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Paulinskill Lake Association Inc. v. Emmich

New Jersey Superior Court, Appellate Division


Decided: December 29, 1978.

PAULINSKILL LAKE ASSOCIATION, INC., PLAINTIFF-RESPONDENT,
v.
GARY EMMICH AND PATRICIA A. EMMICH ET AL., DEFENDANTS-APPELLANTS

On appeal from Sussex County District Court.

Fritz and Bischoff.

Per Curiam

[165 NJSuper Page 44]

There is no contested issue of fact involved in this appeal. Appropriately enough in such circumstance the substance of the matter was decided on opposing summary judgment motions. Plaintiff prevailed in that contest and it is from the consequent judgment that defendants appeal.

Both briefs tell us plaintiff is a "lake community association organized under Title 15 of the New Jersey Statutes." As such, it successfully brought suit in actions consolidated below against defendants, nine owners of property in the Paulinskill Lake recreational community, for delinquent dues and assessments. It was stipulated that the deed of each defendant contains covenants requiring membership in plaintiff association. Defendants' argument on appeal is limited to an attack on the validity of those covenants.

In their first two points briefed, defendants contend that the covenants requiring purchasers to join the property owners' association are void as an unreasonable restraint

[165 NJSuper Page 45]

against alienation because plaintiff can exclude prospective purchasers from membership. The discretion vested in the association, argue defendants, limits the marketability of their respective properties.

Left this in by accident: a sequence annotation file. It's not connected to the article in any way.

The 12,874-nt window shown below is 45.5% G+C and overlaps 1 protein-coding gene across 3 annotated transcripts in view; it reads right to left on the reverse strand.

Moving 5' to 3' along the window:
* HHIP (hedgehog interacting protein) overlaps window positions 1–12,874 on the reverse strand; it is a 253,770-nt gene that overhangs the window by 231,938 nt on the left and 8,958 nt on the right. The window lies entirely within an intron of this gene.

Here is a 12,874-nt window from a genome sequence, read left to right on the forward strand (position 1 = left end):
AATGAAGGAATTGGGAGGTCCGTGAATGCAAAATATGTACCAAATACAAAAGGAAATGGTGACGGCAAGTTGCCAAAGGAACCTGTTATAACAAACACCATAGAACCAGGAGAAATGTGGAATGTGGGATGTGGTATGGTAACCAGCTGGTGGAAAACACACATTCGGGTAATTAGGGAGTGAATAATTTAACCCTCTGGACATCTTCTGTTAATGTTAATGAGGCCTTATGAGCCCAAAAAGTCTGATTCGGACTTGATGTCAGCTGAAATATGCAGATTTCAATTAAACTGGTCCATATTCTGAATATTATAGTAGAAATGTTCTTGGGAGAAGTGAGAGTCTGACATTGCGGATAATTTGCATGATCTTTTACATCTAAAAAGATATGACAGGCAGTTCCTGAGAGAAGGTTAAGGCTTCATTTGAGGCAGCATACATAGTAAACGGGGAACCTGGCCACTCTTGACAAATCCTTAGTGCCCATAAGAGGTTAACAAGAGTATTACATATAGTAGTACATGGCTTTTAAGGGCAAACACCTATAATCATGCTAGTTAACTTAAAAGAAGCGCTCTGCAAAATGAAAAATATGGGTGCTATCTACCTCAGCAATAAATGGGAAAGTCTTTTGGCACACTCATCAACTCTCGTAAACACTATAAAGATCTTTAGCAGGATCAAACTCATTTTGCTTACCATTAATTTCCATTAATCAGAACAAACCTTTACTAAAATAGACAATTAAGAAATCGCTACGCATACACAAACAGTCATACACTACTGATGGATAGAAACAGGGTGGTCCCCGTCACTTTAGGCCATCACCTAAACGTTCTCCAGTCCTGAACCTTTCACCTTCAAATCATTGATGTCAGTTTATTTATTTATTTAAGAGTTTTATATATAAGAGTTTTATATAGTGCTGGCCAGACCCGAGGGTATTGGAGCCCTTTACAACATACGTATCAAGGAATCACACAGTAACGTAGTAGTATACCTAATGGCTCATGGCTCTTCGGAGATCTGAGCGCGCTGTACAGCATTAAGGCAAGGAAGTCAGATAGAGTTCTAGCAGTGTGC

It is simply no longer the fact, if it ever was, that plaintiff can exclude property purchasers. Accordingly, Tuckerton Beach Club v. Bender , 91 N.J. Super. 167 (App. Div. 1966), upon which defendants rely heavily, is distinguishable. We are entirely satisfied, as was the trial judge, that on the facts as they appear there exists no potential for discrimination and a consequent limitation on the marketability of the property. Rather, plaintiff must grant membership to all those who purchase property in the community. This is persuasively demonstrated by the 1971 grantee membership covenant, adopted long before the present suit, which provides in pertinent part that "membership shall be automatically extended to said Purchaser, Grantee or Owner upon payment of the initiation fee, dues and assessments as set forth in the constitution and by-laws of the Paulinskill Lake Association." (Emphasis supplied).

We are satisfied that there is in fact no restraint on alienation.

Defendants' argument that the covenants are unenforceable because they are not part of a neighborhood scheme is likewise without merit. It is apparent from examination of the whole record that all property owners in the community are required to join the association and pay their fair share of the cost of maintaining the community. Peterson v. Beekmere, Inc. , 117 N.J. Super. 155 (Ch. Div. 1971), is not apposite.

Finally, defendants contend that the covenants are vague and therefore an unreasonable restraint against alienation. While it is not wholly clear how vagueness or uncertainty might constitute a "restraint" against alienation, it appears that the basis for this argument is in defendants' contention that their obligations to pay dues are "open ended." They allege that plaintiff "has adopted a resolution which, if valid,

[165 NJSuper Page 46]

would apply defendant's [ sic ] dues toward 'such other public purposes as shall from time to time be determined by the Association.'"

The argument appears to be without merit. Defendants rely exclusively on Peterson v. Beekmere, Inc., supra. In the matter before us, defendants' obligations are clearly limited to meeting the needs of the particular community in which they reside. The infirmity found in Peterson does not exist here.

But we need not decide this issue. The argument was not raised below. We decline to consider it. Nieder v. Royal Indem. Ins. Co. , 62 N.J. 229 (1973).

Affirmed.

19781229


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